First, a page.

Wednesday, 28 December 2011


Barn Owl
We went for a quiet drive round the lanes on Boxing Day night in the hope of seeing some Tawnies.  In the two hours we were out we only heard one Tawny, but did see two excellent Barn Owls instead.  Check out the finely feathers tarsi - if you see any Barn Owl pics without these hair-like feathers, the photos are probably of a captive bird.

Off out owling again tonight with Sam.  Hope we find some Tawnies this time!

Sunday, 20 November 2011


Sparrowhawk by steve_blain
Sparrowhawk a photo by steve_blain on Flickr.

Spent a few minutes watch this Sparrowhawk rip apart a Feral Pigeon at Derek's this afternoon. I'm really quite pleased with the digiscoped shots I got too.

Thursday, 10 November 2011


I bumped in to this on Vimeo and though it was well worth sharing.  Starling roosts are one of the most amazing bird spectacles we have in the UK.  Make sure you make the effort and go and see one this winter.

Friday, 4 November 2011

Azorean type Gull video

Azorean type Yellow-legged Gull from Steve Blain on Vimeo.

Some video of the second Azorean type Yellow-legged Gull at Stewartby Tip, October 2011

Saturday, 29 October 2011

Another hooded Yellow-leg

So, I'm not quite sure what to make of this gull.  It's got yellow legs, a dark blue-grey mantle, not a lot of white in the wing tips, and a dark hood.  I guess its an extreme michahellis?  Or is it another atlantis type?

It was certainly striking when I picked it out of the melee on Stewartby tip this afternoon.  On an open wing shot I have it has a band on P5, and appears to have quite a bit of black still in the coverts making it a third-winter type.  My current best guess is a michahellis with an above average dark hood.  Any other suggestions?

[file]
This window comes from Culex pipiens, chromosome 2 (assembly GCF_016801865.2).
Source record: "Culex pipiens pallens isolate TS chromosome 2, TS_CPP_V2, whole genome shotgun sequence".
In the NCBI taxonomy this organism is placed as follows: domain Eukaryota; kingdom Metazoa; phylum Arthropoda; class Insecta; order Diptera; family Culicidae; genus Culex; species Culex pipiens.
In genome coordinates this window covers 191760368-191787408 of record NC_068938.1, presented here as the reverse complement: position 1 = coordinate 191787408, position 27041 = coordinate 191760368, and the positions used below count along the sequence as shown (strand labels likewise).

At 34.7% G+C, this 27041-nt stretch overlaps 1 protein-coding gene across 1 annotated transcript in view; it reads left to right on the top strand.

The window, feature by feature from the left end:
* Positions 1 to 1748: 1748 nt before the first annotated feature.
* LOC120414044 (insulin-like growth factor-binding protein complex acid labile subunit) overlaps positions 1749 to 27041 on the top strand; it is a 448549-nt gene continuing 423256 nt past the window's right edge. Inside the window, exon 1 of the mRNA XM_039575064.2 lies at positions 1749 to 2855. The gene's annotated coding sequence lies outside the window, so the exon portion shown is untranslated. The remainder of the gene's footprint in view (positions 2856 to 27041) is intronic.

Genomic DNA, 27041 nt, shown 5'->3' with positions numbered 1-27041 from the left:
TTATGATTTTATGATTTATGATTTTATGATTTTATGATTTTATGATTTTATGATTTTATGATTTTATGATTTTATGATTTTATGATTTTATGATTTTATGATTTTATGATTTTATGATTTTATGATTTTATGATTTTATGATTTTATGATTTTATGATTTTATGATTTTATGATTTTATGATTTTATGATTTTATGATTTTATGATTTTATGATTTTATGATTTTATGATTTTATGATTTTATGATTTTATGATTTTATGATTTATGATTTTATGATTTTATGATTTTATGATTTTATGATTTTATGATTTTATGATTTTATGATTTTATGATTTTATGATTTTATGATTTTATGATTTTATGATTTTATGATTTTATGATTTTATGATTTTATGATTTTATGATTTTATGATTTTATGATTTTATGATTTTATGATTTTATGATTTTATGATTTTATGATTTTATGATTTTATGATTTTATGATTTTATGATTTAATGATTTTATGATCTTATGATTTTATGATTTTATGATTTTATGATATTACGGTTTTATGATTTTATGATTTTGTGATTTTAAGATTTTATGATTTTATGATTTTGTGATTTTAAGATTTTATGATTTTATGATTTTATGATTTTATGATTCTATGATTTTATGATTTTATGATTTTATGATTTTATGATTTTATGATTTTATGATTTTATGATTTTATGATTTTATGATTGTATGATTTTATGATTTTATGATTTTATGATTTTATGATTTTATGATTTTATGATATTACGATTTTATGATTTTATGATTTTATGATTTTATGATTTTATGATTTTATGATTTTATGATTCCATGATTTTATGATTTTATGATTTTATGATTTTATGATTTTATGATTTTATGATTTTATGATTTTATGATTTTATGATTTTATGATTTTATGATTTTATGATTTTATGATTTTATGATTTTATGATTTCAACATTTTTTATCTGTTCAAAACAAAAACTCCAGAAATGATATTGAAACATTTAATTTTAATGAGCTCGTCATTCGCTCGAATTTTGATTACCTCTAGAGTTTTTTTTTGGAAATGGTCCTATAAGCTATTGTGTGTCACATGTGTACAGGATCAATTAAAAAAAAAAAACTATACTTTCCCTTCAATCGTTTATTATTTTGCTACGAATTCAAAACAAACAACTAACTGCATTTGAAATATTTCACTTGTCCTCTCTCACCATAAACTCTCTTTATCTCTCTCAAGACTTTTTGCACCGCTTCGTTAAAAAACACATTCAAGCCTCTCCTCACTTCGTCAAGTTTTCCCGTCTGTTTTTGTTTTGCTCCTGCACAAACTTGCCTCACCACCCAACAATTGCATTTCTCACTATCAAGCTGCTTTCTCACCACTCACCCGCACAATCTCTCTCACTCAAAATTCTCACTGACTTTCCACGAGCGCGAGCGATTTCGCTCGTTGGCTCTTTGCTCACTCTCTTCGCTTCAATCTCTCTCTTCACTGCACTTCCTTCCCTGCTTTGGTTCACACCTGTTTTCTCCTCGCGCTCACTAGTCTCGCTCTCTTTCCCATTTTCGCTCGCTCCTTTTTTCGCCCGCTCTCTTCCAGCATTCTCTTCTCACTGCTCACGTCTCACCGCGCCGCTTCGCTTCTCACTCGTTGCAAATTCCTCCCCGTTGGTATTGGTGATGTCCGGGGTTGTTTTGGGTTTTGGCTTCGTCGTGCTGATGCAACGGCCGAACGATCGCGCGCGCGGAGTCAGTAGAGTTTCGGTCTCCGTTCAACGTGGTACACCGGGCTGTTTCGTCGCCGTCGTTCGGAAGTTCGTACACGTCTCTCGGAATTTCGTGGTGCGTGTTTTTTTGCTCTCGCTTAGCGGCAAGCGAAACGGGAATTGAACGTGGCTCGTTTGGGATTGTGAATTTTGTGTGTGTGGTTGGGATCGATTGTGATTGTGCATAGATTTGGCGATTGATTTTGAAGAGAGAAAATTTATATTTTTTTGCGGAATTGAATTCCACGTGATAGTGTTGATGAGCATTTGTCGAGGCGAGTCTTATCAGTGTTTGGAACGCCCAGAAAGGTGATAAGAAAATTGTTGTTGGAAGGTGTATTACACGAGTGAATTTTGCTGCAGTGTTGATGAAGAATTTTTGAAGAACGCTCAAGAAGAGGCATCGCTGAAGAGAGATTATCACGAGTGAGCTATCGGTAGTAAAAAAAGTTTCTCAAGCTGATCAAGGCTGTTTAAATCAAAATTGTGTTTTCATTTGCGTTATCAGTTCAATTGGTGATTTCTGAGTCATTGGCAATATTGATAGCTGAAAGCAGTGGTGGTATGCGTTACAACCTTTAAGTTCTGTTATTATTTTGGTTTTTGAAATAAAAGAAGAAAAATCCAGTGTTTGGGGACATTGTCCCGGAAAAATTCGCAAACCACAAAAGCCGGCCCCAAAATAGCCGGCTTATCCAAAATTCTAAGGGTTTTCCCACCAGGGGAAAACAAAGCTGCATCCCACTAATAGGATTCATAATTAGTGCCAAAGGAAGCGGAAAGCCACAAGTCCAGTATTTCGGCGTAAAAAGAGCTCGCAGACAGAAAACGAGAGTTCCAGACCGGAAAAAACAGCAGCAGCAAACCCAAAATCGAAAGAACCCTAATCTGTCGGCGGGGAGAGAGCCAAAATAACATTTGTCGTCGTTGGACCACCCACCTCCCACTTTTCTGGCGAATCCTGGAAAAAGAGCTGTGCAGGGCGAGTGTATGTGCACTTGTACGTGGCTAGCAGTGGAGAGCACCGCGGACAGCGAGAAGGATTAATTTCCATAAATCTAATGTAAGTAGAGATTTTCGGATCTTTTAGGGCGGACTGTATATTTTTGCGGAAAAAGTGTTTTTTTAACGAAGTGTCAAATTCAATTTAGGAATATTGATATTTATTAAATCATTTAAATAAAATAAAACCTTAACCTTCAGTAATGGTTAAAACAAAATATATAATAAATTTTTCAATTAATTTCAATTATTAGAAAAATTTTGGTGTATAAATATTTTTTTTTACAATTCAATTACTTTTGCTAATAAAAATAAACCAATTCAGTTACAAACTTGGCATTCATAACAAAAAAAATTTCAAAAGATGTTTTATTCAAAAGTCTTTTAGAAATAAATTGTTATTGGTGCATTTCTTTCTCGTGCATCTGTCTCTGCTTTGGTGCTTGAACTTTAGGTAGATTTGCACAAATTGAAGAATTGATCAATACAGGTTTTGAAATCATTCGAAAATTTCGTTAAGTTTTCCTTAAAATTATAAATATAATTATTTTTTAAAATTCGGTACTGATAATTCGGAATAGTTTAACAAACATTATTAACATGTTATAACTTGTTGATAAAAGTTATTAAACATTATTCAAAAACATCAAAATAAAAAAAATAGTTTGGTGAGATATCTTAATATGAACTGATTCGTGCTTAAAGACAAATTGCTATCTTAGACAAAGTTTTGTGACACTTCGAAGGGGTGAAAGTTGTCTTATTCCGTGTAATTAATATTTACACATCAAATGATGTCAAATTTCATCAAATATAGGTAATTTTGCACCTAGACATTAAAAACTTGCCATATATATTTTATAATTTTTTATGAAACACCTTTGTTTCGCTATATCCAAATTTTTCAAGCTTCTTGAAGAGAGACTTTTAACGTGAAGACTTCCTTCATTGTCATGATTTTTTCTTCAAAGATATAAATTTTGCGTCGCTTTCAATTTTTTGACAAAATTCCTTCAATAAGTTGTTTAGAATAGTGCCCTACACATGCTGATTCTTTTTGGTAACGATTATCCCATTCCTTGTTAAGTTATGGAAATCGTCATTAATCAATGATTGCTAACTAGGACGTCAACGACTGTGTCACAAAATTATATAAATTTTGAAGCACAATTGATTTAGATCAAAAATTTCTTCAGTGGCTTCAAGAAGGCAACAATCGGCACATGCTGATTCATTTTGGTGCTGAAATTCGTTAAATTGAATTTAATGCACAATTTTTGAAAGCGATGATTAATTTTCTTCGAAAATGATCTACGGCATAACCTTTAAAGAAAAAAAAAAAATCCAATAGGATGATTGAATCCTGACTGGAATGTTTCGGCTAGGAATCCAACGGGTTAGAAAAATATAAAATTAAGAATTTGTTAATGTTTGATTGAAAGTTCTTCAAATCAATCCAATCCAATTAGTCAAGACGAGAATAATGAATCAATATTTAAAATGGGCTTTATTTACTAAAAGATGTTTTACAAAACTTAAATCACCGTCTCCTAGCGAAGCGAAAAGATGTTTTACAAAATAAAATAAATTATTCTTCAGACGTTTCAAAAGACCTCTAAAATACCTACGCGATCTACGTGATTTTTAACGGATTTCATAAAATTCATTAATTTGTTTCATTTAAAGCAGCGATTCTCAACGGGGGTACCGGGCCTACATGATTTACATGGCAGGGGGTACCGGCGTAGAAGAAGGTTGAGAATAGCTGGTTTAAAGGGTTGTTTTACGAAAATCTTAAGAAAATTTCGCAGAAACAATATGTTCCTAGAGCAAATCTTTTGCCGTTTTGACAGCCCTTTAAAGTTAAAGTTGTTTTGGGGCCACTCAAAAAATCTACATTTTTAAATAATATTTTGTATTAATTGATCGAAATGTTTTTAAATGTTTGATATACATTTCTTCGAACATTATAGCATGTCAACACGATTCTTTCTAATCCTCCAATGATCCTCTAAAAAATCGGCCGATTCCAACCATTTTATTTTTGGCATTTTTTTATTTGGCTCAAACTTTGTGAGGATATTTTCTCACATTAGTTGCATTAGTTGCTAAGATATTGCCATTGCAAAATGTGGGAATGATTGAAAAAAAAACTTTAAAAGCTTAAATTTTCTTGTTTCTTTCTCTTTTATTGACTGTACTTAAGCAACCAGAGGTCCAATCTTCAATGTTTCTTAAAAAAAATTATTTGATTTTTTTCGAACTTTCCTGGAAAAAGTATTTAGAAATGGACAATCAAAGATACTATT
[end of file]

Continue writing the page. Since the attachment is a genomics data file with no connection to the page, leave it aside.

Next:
EDIT - some more images of this bird can be found on my Flickr here.  These were taken Sunday morning in slightly better light.

Friday, 23 September 2011

Azorean in flight

Some more shots of the Beds Azorean Gull - I hope Martin Palmer doesn't mind me using them!  They show nicely the darker bar on the underwing, as well as P10 perhaps half grown, and P9 three-quarters grown.  They also show the bar on P5 - but perhaps a little too fuzzy to see if there is anything on P4.  You can also see the legs, but getting accurate colour is a bit tricky - but they don't look startlingly yellow!

Wednesday, 21 September 2011

Azorean teaser

Note P10 still growing and with a small mirror.  Impossible to see P9 here but that's still growing too

The Azorean type is at around 11 o'clock from the centre of the image.  It's mantle is far darker than any Yellow-legged or Herring Gull, and yet paler than the surrounding Lesser BB's

It's big.  And dark.
After finding what I thought then was a possible candidate for an Azorean Yellow-legged Gull in the Stewartby roost in August, I then bump in to this thing this evening.  In my opinion it looks really good.  When you compare this bird to the Didcot bird Ian Lewington found in October 2009, it looks extremely similar - I would even go so far to say this could be the same individual?